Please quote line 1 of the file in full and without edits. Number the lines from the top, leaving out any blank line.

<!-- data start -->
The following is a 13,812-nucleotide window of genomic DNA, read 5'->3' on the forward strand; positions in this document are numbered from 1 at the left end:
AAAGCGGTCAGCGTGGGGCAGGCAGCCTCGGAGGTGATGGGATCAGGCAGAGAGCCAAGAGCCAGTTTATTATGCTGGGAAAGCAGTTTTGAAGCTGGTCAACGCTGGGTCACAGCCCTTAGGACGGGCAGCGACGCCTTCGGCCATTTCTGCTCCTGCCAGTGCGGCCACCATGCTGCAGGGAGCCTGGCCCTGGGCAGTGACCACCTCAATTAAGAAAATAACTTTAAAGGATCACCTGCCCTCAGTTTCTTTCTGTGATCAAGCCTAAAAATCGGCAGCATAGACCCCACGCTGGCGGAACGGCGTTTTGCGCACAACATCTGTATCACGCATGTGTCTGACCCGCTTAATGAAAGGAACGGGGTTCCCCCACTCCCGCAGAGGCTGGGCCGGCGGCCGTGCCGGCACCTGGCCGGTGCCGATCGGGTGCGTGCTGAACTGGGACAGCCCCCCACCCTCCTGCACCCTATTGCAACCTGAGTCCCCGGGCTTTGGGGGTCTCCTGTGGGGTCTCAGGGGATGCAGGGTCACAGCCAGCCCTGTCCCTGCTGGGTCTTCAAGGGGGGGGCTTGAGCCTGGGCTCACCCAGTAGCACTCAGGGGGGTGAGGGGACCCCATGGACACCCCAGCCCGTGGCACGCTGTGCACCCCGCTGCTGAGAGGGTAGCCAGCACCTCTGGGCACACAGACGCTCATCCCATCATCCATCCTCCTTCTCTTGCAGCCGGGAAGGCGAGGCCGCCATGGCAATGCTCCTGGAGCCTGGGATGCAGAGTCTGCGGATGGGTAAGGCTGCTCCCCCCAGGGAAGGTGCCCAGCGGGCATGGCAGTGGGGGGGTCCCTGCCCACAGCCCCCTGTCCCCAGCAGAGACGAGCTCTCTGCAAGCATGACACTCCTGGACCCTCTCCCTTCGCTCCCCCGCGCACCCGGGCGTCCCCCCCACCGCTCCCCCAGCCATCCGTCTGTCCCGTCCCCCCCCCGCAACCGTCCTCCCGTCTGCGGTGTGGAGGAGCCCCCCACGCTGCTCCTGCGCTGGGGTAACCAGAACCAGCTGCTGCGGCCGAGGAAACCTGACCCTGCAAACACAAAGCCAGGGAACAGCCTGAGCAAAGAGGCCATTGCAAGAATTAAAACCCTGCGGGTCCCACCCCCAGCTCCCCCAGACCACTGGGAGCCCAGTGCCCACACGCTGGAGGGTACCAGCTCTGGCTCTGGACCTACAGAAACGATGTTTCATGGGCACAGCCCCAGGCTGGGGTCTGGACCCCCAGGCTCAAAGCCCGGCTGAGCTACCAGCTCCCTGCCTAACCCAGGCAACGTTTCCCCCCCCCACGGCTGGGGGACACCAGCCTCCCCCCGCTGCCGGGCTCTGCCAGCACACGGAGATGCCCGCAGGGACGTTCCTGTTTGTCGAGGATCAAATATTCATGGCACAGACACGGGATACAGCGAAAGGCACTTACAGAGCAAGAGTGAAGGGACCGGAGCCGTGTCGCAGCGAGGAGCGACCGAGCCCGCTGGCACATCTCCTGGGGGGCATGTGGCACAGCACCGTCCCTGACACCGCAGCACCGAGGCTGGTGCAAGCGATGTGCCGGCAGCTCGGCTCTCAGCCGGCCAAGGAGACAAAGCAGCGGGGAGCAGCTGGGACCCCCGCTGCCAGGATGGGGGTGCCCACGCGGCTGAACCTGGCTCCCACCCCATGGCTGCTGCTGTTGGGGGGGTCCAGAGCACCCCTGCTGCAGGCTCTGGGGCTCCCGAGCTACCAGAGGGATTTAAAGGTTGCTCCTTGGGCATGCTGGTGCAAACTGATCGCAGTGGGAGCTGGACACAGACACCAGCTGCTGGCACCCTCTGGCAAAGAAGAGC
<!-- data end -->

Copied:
The following is a 13,812-nucleotide window of genomic DNA, read 5'->3' on the forward strand; positions in this document are numbered from 1 at the left end: